The relationship between lower-extremity stress fractures and the ground reaction force: A systematic review

Department of Biomechanical Engineering, Delf University of Technology, The Netherlands.
Clinical biomechanics (Bristol, Avon) (Impact Factor: 1.97). 01/2011; 26(1):23-8. DOI: 10.1016/j.clinbiomech.2010.08.005
Source: PubMed


lower-limb stress fracture is one of the most common types of running injuries. There have been several studies focusing on the association between stress fractures and biomechanical factors. In the current study, the ground reaction force and loading rate are examined. There is disagreement in the literature about whether the history of stress fractures is associated with ground reaction forces (either higher or lower than control), or with loading rates.
a systematic review of the literature was conducted on the relationship between the history of tibial and/or metatarsal stress fracture and the magnitude of the ground reaction force and loading rate. Fixed-effect meta-analysis techniques were applied to determine whether or not the ground reaction force and/or loading rate are different between the stress fracture and control groups.
thirteen articles were identified through a systematic search of the literature. About 54% of these articles reported significantly different vertical ground reaction force and/or loading rate between the stress fracture and control groups. Other studies (~46%) did not observe any significant difference between the two groups. Meta-analysis results showed no significant differences between the ground reaction force of the lower-limb stress fracture and control groups (P>0.05). However, significant differences were observed for the average and instantaneous vertical loading rates (P<0.05).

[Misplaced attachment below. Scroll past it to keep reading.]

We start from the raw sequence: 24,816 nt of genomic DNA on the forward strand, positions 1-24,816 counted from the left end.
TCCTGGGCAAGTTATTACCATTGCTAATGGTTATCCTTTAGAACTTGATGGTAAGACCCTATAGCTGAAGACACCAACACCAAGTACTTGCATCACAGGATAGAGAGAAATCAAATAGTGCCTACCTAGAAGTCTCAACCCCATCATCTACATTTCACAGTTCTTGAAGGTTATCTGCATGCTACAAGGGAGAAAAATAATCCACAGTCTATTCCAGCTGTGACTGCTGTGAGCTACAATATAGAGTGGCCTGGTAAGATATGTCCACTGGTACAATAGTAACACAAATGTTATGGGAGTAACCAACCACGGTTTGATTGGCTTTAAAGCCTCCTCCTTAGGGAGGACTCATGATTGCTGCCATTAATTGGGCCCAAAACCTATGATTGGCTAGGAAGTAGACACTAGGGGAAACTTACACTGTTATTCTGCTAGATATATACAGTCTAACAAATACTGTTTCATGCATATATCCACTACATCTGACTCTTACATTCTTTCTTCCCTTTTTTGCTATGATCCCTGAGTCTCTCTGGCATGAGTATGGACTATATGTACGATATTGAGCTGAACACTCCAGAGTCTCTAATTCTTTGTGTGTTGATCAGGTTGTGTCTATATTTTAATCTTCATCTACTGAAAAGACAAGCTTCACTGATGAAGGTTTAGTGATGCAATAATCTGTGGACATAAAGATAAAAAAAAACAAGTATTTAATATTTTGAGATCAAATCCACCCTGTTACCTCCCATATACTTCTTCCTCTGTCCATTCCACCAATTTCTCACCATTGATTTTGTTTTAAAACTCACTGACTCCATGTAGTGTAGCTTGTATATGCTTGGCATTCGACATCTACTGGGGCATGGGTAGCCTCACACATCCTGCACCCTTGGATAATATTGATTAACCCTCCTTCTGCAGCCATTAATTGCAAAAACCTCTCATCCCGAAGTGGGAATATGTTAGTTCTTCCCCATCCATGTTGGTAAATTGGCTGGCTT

the currently available data does not support the hypothesis that there is a significant difference between the ground reaction force of subjects experiencing lower-limb stress fracture and control groups. Instead, the vertical loading rate was found to be significantly different between the two groups.

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Available from: Amir A. Zadpoor, Oct 02, 2015
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    • "current finding that the LR was greater in RFS running compared to imposed FFS is consistent with previous findings (Giandolini et al., 2013; Lieberman et al., 2010). Greater LRs have been linked to running related injuries, particularly tibial stress fractures (Milner et al., 2006; Zadpoor & Nikooyan, 2011). Although still no causal relationships have been established, the greater LR found observed in RFS may be related to the higher injury rates observed in habitual RFS runners (Daoud et al., 2012). "